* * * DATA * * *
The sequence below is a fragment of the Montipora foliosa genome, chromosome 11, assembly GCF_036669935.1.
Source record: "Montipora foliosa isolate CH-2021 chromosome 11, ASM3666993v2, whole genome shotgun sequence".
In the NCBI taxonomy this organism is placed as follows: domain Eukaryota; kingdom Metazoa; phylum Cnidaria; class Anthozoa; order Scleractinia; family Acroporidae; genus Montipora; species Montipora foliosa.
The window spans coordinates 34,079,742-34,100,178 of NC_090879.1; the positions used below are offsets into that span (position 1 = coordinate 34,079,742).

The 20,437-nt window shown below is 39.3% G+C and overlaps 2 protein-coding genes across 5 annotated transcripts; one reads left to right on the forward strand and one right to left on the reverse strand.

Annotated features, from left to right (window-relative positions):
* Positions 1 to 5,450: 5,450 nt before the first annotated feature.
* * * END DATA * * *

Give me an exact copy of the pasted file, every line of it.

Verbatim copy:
The sequence below is a fragment of the Montipora foliosa genome, chromosome 11, assembly GCF_036669935.1.
Source record: "Montipora foliosa isolate CH-2021 chromosome 11, ASM3666993v2, whole genome shotgun sequence".
In the NCBI taxonomy this organism is placed as follows: domain Eukaryota; kingdom Metazoa; phylum Cnidaria; class Anthozoa; order Scleractinia; family Acroporidae; genus Montipora; species Montipora foliosa.
The window spans coordinates 34,079,742-34,100,178 of NC_090879.1; the positions used below are offsets into that span (position 1 = coordinate 34,079,742).

The 20,437-nt window shown below is 39.3% G+C and overlaps 2 protein-coding genes across 5 annotated transcripts; one reads left to right on the forward strand and one right to left on the reverse strand.

Annotated features, from left to right (window-relative positions):
* Positions 1 to 5,450: 5,450 nt before the first annotated feature.